big tech

High Tech Monopolies: Cutting The Gordian Knot With No-Fault

By Robert H. Lande (University of Baltimore)

Nascent Competitors and Antitrust Enforcement Regulation and Digital Platforms are excellent articles. Both raise timely and extremely important problems and analyze them rigorously. Sadly, neither offers practical solutions that courts often will utilize due to a Gordian knot of existing judicial precedent. The only way an effective solution could arise would be if courts undertake a textualist analysis of the Sherman Act and thereby adopt no-fault monopolization, holding that firms violate Section 2 regardless of whether they engaged in anticompetitive conduct.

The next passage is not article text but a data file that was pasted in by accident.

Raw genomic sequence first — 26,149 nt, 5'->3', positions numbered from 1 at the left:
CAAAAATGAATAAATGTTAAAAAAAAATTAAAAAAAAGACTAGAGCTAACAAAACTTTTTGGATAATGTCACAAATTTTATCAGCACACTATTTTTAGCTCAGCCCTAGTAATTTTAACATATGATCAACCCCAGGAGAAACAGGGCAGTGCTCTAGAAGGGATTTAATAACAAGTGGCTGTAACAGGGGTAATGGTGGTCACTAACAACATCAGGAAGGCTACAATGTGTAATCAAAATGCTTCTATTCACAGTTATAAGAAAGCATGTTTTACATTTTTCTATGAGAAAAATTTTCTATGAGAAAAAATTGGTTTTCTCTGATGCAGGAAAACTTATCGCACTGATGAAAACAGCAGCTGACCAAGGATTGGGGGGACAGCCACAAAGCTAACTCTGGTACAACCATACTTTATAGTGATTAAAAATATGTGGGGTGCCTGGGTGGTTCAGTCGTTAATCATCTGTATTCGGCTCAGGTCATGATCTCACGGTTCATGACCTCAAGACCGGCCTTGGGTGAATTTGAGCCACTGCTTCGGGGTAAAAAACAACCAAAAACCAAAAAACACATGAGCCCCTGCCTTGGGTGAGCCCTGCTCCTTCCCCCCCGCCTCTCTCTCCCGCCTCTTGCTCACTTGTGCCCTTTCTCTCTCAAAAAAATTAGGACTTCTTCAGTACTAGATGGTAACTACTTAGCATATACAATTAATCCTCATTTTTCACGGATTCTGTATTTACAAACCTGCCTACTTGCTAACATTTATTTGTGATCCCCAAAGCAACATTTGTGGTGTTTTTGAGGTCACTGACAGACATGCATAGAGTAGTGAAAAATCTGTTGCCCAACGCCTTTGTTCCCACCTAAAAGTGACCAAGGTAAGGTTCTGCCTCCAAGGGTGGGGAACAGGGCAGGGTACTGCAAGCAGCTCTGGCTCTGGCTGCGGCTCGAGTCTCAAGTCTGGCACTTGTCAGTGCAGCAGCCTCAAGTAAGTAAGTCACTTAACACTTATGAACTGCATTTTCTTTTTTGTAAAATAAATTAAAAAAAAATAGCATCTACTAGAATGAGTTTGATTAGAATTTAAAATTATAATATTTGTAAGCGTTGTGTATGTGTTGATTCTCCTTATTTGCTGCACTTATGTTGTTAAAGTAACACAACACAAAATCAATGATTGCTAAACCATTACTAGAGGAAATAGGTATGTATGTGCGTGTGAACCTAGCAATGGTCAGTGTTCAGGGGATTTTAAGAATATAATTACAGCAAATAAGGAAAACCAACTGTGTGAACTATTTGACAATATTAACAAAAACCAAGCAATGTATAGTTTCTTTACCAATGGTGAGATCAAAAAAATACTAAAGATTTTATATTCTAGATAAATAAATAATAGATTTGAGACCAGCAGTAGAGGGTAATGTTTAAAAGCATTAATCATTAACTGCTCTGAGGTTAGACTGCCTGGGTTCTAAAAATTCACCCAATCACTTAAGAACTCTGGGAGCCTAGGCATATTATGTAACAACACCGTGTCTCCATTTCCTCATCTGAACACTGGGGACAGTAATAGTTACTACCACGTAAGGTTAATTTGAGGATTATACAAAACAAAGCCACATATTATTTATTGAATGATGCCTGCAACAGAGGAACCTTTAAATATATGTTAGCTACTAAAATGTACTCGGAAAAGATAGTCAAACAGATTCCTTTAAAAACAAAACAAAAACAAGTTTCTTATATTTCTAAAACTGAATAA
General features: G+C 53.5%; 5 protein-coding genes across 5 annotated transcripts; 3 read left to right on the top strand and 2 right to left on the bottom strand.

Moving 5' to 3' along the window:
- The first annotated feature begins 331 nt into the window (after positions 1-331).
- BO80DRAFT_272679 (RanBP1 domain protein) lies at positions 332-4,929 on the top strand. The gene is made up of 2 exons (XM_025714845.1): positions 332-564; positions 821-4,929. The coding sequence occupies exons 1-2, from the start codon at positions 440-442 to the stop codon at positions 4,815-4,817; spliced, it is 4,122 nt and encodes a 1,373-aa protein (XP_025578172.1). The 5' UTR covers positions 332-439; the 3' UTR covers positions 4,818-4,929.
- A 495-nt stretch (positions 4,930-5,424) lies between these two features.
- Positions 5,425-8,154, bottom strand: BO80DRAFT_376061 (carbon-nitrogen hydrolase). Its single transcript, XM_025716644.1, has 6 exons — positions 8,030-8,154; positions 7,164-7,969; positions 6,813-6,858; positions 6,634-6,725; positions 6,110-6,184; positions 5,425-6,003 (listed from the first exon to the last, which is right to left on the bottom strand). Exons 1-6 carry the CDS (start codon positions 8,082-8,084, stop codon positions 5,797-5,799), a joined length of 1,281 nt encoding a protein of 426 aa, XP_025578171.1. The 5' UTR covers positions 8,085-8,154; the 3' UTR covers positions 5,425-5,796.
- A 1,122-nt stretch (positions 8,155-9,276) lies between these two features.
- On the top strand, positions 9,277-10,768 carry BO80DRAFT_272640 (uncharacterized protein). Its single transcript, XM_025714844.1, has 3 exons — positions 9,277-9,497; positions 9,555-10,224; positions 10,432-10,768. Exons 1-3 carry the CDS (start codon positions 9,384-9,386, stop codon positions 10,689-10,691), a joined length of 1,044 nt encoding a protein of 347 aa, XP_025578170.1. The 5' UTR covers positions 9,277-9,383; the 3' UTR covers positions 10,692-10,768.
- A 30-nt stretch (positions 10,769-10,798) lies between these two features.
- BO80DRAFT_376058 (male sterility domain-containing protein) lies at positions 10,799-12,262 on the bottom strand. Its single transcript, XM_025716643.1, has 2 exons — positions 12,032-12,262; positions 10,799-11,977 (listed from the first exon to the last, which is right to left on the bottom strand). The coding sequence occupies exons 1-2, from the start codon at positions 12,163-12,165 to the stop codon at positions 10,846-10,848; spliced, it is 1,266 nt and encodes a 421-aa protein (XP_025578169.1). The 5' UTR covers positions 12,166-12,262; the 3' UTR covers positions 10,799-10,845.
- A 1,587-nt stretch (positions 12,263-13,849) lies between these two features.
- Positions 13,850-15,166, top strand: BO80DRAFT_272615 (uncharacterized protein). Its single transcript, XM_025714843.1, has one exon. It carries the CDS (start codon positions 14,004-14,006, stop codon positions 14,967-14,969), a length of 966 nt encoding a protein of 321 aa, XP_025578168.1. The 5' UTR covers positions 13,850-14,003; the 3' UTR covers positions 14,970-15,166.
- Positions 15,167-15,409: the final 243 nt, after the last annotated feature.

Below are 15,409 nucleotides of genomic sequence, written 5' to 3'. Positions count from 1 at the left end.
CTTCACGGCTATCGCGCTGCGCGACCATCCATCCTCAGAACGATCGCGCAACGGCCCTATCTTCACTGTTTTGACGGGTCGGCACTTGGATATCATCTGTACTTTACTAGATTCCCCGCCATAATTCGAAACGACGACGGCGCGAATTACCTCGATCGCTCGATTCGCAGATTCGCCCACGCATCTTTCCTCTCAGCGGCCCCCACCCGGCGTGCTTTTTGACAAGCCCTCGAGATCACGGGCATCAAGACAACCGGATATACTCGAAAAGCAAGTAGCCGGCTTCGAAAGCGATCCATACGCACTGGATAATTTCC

The no-fault approach is also not permitted under current case law. However, the no-fault approach to Section 2 would be based upon a textualist or “fair meaning” approach to statutory interpretation, and no court has ever analyzed this issue using a textualist framework. Textualism, long pioneered by Justice Scalia, has been firmly embraced by Justices Kavanaugh, Gorsuch, and Barrett. It also has sometimes been undertaken by other members of the Court.

For the reasons provided in this piece, an optimist can hope that an increasingly textualist Court would reinterpret Section 2’s prohibition against firms that “monopolize, or attempt to monopolize” to constitute a no-fault approach to monopolization and attempted monopolization law.

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